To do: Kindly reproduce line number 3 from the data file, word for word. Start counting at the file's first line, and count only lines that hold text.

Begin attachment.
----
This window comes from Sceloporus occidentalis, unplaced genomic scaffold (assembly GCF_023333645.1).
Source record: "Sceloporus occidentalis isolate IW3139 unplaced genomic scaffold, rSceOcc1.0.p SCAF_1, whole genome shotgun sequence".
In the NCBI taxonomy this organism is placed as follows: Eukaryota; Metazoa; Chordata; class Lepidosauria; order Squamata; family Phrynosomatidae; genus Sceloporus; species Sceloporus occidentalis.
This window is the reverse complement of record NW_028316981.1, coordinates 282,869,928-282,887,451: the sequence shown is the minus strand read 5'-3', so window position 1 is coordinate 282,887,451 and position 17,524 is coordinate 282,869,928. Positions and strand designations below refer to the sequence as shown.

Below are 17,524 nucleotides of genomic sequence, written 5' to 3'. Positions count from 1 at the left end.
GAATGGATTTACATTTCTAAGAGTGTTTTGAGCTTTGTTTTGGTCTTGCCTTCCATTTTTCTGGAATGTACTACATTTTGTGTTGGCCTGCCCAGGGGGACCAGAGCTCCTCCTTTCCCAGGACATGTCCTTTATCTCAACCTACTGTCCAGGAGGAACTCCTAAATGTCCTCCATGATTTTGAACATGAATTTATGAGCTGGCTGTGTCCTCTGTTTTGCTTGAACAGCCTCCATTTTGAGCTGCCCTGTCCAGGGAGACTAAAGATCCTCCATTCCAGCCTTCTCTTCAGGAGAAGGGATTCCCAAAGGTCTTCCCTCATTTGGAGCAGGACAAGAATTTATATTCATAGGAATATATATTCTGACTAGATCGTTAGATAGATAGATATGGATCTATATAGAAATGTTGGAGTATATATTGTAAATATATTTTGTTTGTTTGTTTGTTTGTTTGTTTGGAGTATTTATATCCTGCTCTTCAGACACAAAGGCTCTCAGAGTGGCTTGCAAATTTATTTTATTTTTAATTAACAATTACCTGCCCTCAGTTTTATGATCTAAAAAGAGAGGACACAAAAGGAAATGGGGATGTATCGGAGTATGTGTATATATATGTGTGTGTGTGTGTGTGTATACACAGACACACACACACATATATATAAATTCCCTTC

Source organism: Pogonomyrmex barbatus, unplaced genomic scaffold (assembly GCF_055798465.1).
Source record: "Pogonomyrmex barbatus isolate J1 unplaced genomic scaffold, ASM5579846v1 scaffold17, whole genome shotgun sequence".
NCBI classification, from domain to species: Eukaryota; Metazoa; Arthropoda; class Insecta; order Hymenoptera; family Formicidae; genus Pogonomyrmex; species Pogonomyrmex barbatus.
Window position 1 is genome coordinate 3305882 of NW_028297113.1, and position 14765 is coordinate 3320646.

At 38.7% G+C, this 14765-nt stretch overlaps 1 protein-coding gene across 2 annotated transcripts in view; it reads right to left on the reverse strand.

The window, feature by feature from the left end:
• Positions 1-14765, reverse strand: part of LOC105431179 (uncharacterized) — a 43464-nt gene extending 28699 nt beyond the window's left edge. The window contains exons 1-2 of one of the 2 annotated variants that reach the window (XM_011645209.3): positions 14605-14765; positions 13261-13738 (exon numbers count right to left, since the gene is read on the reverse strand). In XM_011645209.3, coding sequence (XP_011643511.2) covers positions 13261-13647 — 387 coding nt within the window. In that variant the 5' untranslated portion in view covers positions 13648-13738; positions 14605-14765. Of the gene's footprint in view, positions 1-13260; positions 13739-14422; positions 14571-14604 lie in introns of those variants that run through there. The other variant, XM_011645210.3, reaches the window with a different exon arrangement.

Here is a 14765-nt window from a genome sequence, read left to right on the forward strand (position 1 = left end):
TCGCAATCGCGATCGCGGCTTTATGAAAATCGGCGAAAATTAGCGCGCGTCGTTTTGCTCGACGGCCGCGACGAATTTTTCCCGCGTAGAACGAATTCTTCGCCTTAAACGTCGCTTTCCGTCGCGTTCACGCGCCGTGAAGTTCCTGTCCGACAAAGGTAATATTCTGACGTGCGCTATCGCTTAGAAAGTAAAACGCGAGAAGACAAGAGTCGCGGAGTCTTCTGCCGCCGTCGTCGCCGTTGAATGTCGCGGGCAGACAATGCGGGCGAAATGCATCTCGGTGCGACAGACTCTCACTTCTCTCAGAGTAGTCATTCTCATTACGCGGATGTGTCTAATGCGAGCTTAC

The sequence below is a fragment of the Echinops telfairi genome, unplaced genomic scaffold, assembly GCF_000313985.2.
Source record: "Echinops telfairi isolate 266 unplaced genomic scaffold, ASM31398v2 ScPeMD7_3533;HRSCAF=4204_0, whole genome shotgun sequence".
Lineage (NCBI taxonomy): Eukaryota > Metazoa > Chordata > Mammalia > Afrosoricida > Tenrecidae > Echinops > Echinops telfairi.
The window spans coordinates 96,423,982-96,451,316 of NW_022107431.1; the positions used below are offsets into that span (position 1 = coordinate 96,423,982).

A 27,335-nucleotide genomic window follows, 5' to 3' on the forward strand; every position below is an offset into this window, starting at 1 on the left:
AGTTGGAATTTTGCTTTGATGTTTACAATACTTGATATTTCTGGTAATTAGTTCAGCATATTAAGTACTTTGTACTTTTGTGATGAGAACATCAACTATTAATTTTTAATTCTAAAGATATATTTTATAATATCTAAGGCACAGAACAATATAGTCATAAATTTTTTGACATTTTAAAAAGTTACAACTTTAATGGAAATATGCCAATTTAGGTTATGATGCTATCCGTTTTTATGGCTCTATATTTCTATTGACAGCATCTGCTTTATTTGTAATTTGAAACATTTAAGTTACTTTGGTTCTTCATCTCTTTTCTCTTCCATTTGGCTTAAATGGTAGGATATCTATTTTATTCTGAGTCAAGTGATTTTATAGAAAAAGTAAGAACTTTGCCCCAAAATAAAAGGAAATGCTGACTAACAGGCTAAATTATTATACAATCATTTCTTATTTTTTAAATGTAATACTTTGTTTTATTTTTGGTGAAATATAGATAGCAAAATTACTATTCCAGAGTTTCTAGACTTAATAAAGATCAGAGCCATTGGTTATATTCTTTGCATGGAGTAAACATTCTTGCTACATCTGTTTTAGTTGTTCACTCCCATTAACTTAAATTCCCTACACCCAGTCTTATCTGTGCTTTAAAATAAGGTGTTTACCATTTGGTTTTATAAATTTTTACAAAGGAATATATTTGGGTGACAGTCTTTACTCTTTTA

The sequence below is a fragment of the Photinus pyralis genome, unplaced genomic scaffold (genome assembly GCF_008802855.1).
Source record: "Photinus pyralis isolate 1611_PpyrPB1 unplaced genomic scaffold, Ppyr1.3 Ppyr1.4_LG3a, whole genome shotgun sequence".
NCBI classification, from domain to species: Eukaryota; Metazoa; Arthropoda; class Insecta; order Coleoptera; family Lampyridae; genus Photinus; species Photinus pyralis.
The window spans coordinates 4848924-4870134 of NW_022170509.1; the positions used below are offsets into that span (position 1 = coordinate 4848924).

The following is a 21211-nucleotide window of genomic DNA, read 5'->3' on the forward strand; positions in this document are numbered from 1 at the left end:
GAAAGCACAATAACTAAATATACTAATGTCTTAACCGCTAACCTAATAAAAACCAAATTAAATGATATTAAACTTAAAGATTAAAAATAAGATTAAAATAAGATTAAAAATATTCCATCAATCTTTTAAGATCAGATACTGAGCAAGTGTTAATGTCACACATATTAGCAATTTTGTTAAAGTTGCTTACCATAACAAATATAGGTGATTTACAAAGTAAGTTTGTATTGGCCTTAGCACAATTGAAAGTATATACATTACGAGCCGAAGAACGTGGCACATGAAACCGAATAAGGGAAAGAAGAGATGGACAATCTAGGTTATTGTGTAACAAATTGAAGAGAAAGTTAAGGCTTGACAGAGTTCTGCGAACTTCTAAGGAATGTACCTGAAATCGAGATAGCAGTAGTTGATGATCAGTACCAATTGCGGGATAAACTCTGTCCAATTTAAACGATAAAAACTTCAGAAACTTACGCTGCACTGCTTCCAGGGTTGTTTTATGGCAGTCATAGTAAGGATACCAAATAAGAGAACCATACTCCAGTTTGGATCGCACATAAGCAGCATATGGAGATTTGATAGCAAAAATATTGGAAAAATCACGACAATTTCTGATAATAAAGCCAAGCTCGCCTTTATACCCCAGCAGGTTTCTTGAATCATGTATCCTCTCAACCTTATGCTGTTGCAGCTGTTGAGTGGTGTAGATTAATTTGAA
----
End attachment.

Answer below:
In the NCBI taxonomy this organism is placed as follows: Eukaryota; Metazoa; Chordata; class Lepidosauria; order Squamata; family Phrynosomatidae; genus Sceloporus; species Sceloporus occidentalis.